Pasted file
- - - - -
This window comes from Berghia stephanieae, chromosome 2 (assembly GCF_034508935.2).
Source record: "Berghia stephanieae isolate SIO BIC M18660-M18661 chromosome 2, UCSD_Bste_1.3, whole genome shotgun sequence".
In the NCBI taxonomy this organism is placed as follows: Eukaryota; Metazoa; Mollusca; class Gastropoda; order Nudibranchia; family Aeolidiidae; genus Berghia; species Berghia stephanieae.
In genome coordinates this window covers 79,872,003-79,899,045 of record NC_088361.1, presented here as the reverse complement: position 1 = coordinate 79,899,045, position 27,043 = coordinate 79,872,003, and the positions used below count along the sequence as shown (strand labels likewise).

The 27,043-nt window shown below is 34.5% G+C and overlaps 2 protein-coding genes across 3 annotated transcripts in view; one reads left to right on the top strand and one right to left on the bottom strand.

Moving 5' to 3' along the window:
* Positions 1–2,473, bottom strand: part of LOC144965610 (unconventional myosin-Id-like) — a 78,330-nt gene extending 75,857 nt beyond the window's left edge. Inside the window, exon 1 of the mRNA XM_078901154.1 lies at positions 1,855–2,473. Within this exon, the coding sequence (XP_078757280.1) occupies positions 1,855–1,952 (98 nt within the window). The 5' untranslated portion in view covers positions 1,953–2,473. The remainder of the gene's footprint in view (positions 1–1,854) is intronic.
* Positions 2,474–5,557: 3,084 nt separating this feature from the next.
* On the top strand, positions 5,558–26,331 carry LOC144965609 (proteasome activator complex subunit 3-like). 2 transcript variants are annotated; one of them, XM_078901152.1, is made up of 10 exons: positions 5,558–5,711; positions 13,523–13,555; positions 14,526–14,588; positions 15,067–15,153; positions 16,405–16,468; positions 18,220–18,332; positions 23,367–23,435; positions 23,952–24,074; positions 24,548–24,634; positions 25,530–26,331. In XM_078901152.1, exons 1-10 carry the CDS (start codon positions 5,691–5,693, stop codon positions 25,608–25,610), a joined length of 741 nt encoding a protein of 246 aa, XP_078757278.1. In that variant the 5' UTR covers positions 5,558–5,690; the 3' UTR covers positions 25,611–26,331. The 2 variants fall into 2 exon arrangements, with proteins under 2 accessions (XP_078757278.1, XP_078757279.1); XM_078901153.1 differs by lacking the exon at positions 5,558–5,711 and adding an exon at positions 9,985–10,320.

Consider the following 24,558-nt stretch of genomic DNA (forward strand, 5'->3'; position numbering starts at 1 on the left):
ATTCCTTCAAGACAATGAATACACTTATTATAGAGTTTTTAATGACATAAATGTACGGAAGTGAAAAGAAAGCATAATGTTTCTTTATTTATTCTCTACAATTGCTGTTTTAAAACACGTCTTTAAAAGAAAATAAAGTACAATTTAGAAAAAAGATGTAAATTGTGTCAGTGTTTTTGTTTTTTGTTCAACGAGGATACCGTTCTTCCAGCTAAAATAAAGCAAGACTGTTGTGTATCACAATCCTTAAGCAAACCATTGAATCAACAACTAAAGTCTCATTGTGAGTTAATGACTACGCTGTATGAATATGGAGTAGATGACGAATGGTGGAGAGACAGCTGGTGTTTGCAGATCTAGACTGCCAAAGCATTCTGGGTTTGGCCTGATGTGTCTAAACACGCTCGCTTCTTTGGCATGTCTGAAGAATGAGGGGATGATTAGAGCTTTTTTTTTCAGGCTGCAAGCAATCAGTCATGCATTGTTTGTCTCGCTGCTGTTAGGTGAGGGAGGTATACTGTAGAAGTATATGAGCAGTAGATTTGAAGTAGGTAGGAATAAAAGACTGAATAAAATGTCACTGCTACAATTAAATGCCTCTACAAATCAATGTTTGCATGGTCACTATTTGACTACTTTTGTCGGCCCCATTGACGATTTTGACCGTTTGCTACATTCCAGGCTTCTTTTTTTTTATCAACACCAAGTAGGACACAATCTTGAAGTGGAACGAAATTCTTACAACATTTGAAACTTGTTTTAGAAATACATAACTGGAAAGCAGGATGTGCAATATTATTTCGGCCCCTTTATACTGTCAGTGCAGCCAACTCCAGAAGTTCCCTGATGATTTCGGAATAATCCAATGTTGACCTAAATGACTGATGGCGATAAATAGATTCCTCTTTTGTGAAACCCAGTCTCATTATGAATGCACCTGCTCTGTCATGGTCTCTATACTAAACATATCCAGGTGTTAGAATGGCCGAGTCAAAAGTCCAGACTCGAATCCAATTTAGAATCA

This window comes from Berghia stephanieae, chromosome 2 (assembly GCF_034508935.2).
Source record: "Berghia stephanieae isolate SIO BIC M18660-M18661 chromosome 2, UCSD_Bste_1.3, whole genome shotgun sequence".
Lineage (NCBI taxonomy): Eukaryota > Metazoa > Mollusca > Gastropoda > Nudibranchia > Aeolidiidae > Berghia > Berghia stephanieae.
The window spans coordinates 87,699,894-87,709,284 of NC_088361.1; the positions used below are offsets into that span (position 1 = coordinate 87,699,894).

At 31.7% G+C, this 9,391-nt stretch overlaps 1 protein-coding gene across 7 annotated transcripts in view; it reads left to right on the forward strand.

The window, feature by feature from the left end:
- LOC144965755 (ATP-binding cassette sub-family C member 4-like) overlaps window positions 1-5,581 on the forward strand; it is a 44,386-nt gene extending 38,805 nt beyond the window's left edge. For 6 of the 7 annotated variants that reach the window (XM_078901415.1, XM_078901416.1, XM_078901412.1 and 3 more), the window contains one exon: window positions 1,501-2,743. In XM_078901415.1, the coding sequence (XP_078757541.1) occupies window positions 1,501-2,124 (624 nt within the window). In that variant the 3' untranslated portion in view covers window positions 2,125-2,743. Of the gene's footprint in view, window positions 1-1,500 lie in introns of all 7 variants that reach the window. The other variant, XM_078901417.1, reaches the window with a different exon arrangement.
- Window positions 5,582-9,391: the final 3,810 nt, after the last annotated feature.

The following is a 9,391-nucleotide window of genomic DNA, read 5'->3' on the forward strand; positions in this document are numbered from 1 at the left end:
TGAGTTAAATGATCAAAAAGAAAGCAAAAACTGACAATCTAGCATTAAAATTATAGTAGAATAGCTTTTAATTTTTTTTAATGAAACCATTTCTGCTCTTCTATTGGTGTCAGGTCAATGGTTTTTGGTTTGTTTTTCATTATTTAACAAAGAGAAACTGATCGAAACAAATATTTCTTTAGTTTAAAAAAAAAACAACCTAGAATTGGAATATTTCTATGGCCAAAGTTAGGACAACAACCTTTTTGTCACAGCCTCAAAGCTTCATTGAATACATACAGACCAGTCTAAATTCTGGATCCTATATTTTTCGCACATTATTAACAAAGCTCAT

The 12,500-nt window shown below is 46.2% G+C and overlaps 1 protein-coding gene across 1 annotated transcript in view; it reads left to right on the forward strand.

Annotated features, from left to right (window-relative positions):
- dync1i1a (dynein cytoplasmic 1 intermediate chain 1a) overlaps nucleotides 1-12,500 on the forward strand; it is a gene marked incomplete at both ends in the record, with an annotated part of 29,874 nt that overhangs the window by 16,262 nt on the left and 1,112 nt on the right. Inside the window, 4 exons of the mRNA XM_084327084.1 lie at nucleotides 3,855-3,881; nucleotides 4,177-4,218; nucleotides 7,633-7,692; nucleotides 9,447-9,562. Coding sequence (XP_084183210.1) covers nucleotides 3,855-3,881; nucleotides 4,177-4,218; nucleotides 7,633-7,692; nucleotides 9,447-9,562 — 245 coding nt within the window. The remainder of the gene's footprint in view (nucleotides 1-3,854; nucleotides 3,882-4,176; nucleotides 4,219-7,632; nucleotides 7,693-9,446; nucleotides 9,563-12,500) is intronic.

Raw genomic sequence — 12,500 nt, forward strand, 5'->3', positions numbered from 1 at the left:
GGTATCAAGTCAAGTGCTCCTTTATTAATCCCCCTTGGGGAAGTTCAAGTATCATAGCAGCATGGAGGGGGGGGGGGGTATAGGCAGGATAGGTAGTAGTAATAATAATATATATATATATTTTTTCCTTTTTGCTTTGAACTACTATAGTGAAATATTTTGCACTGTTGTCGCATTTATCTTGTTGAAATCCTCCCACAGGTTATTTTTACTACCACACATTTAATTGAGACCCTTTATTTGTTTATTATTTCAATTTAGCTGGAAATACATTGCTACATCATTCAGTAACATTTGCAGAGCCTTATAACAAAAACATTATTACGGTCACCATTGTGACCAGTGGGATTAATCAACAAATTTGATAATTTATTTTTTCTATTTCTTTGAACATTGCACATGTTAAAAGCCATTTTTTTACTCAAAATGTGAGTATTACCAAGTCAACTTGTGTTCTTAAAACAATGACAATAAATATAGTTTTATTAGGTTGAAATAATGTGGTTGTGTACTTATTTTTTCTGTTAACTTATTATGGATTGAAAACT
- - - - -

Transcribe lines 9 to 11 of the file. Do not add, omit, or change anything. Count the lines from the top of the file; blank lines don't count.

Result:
* On the top strand, positions 5,558–26,331 carry LOC144965609 (proteasome activator complex subunit 3-like). 2 transcript variants are annotated; one of them, XM_078901152.1, is made up of 10 exons: positions 5,558–5,711; positions 13,523–13,555; positions 14,526–14,588; positions 15,067–15,153; positions 16,405–16,468; positions 18,220–18,332; positions 23,367–23,435; positions 23,952–24,074; positions 24,548–24,634; positions 25,530–26,331. In XM_078901152.1, exons 1-10 carry the CDS (start codon positions 5,691–5,693, stop codon positions 25,608–25,610), a joined length of 741 nt encoding a protein of 246 aa, XP_078757278.1. In that variant the 5' UTR covers positions 5,558–5,690; the 3' UTR covers positions 25,611–26,331. The 2 variants fall into 2 exon arrangements, with proteins under 2 accessions (XP_078757278.1, XP_078757279.1); XM_078901153.1 differs by lacking the exon at positions 5,558–5,711 and adding an exon at positions 9,985–10,320.

Consider the following 24,558-nt stretch of genomic DNA (forward strand, 5'->3'; position numbering starts at 1 on the left):
ATTCCTTCAAGACAATGAATACACTTATTATAGAGTTTTTAATGACATAAATGTACGGAAGTGAAAAGAAAGCATAATGTTTCTTTATTTATTCTCTACAATTGCTGTTTTAAAACACGTCTTTAAAAGAAAATAAAGTACAATTTAGAAAAAAGATGTAAATTGTGTCAGTGTTTTTGTTTTTTGTTCAACGAGGATACCGTTCTTCCAGCTAAAATAAAGCAAGACTGTTGTGTATCACAATCCTTAAGCAAACCATTGAATCAACAACTAAAGTCTCATTGTGAGTTAATGACTACGCTGTATGAATATGGAGTAGATGACGAATGGTGGAGAGACAGCTGGTGTTTGCAGATCTAGACTGCCAAAGCATTCTGGGTTTGGCCTGATGTGTCTAAACACGCTCGCTTCTTTGGCATGTCTGAAGAATGAGGGGATGATTAGAGCTTTTTTTTTCAGGCTGCAAGCAATCAGTCATGCATTGTTTGTCTCGCTGCTGTTAGGTGAGGGAGGTATACTGTAGAAGTATATGAGCAGTAGATTTGAAGTAGGTAGGAATAAAAGACTGAATAAAATGTCACTGCTACAATTAAATGCCTCTACAAATCAATGTTTGCATGGTCACTATTTGACTACTTTTGTCGGCCCCATTGACGATTTTGACCGTTTGCTACATTCCAGGCTTCTTTTTTTTTATCAACACCAAGTAGGACACAATCTTGAAGTGGAACGAAATTCTTACAACATTTGAAACTTGTTTTAGAAATACATAACTGGAAAGCAGGATGTGCAATATTATTTCGGCCCCTTTATACTGTCAGTGCAGCCAACTCCAGAAGTTCCCTGATGATTTCGGAATAATCCAATGTTGACCTAAATGACTGATGGCGATAAATAGATTCCTCTTTTGTGAAACCCAGTCTCATTATGAATGCACCTGCTCTGTCATGGTCTCTATACTAAACATATCCAGGTGTTAGAATGGCCGAGTCAAAAGTCCAGACTCGAATCCAATTTAGAATCA